This is not the $3.99 bottle. This is the bottle brought as a gift from Colorado. We drank this the first night. It only went downhill from there.

Conversations like this between me and my son, about Courtney's son.

Introducing my dear one from Colorado to cajun tater tots from The Kennedy School and having her love them as much as I do.

Getting up earlier than usual because of our differing sleep schedules and realizing how nice it is to be already heading back down from Mount Hood by 1pm.
At Mount Hood, where it was snowing in the middle of June. Not just snow on the ground, but actual snow falling from the sky (obviously, it had stopped when we took this pic)

Freaky-deaky scary youtube videos about The Shining and this movie, which I refuse to watch.

Proud Aunt Lori moment: teaching my friend's son to do the "redrum" voice from The Shining.

(seriously, I haven't seen The Shining in probably 25 years)

Dressing our boys up in matching bumblebee costumes, which they found to be hilarious fun.Cute, right? No? Okay, nevermind.

Um, duh: pizza.We got to have Courtney here for Abe's birthday party. Because the weather was nice (for about a day and a half only) and I didn't want to spend time indoors baking home-made from scratch cupcakes like last year, we had a big box of Voo Doo Donuts for the party. Abe loves them. We got to sit in the sun instead of slave in the kitchen.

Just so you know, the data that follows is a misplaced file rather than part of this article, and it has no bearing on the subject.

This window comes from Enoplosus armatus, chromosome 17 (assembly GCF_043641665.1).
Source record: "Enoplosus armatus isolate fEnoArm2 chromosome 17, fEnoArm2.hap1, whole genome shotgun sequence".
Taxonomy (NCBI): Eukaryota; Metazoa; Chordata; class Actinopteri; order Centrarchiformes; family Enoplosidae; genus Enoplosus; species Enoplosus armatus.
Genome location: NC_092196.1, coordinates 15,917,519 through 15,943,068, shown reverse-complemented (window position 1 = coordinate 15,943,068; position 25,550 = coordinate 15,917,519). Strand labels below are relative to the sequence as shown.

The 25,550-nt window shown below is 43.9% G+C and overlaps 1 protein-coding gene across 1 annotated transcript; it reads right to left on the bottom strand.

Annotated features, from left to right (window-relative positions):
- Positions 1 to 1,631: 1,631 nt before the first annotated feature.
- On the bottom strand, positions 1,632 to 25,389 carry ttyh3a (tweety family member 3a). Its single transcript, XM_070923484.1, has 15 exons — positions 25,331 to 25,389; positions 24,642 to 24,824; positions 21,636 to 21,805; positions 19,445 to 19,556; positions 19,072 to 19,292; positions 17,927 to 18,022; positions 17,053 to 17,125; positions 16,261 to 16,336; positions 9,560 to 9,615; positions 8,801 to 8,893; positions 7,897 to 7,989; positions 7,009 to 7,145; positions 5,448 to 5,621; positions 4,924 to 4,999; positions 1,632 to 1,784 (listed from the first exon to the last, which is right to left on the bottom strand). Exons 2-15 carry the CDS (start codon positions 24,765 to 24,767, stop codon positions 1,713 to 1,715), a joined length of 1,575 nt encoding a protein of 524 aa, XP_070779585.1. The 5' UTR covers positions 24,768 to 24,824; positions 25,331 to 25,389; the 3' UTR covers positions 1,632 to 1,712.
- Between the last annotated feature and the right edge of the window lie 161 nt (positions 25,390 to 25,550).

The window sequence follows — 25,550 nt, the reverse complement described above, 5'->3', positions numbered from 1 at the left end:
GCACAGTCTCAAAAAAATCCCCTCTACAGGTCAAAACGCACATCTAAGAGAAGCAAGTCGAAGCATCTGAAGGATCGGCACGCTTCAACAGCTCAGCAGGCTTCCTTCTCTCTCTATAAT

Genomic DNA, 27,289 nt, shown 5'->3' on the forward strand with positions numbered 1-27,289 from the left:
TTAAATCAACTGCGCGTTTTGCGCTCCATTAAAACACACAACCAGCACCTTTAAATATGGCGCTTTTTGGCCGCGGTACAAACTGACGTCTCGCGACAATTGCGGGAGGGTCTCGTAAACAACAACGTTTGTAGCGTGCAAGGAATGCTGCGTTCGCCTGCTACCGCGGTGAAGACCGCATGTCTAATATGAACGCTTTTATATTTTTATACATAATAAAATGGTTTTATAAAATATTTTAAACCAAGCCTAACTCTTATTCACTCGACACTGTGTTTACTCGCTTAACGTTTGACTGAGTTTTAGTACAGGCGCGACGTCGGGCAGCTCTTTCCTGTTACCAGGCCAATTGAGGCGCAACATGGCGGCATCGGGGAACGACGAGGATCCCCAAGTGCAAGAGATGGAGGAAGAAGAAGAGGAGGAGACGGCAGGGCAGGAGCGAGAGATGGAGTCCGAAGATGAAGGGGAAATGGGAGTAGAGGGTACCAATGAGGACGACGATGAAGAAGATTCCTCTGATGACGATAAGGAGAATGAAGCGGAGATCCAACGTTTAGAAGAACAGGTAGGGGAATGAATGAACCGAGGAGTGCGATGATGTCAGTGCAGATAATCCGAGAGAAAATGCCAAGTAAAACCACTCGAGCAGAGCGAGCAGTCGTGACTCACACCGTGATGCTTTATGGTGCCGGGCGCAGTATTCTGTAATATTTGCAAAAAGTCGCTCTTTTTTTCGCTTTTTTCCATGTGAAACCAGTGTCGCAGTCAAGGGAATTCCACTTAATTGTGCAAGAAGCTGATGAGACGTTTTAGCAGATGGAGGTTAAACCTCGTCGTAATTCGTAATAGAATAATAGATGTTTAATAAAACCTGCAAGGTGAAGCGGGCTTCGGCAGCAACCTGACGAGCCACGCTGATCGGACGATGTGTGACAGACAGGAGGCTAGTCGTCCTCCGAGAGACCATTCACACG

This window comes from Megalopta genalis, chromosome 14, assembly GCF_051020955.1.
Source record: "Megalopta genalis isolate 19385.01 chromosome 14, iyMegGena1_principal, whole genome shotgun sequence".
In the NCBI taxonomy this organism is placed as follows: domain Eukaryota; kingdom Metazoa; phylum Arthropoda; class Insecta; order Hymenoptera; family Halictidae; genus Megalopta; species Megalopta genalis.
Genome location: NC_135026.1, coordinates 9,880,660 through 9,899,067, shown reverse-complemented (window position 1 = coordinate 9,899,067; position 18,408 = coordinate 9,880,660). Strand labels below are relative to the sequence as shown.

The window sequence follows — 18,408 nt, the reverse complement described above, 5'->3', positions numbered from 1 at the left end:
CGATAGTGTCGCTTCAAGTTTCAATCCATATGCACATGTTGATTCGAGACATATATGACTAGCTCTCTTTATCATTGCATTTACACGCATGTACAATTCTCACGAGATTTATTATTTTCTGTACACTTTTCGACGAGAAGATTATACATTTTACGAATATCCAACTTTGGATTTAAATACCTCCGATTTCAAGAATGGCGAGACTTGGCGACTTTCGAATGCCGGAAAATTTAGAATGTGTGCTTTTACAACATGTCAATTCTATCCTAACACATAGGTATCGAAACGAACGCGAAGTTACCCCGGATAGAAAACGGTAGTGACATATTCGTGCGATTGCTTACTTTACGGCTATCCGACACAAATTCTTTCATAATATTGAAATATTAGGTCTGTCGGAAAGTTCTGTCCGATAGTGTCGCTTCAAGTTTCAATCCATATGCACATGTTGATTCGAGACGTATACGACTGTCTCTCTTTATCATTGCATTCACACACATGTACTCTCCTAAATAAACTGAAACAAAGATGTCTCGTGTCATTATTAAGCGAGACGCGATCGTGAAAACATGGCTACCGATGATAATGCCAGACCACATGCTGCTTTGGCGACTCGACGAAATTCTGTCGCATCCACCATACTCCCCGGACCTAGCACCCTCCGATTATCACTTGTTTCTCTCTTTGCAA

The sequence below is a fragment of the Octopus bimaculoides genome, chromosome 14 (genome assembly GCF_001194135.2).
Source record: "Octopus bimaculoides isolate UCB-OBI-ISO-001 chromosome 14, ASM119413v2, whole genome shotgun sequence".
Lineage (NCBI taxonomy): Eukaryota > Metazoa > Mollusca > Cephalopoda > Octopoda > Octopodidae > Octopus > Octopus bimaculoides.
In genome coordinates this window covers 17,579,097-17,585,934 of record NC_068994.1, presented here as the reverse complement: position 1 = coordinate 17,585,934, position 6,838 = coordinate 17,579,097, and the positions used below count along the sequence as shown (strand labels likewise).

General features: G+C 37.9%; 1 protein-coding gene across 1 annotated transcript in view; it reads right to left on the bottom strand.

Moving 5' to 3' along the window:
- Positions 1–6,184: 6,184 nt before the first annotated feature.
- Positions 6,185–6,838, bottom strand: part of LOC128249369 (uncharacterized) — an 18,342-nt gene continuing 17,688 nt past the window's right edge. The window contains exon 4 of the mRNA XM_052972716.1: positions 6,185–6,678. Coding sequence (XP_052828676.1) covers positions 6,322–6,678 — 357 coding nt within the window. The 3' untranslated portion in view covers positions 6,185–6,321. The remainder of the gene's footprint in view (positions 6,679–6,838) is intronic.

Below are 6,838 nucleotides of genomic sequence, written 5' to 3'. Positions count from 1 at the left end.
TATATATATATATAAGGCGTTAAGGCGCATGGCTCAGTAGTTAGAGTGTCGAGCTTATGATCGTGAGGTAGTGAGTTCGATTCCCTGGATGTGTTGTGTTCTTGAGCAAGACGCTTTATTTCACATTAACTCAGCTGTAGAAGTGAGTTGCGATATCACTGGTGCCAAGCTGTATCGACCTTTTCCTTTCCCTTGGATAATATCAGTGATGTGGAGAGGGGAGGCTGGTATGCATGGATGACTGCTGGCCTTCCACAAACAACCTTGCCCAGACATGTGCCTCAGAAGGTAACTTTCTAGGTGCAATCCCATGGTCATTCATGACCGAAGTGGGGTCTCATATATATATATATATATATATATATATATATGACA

The donut our son chose for his third birthday donut cake. I mean, of course. Wouldn't you have chosen that one?

On Courtney's last full day in town, I was shocked and thrilled that every one of these ladies was able to get together on short notice, with meeting place unknown until that morning. It was incredible. I had the best time. It was like a mini Oregon Blog Union 2010. A highlight was talking to this lady (the "creepy one without a kid" as she posted on fb, which made me giggle) about What It's All About. They are living it, the dream, the Way. Inspiring.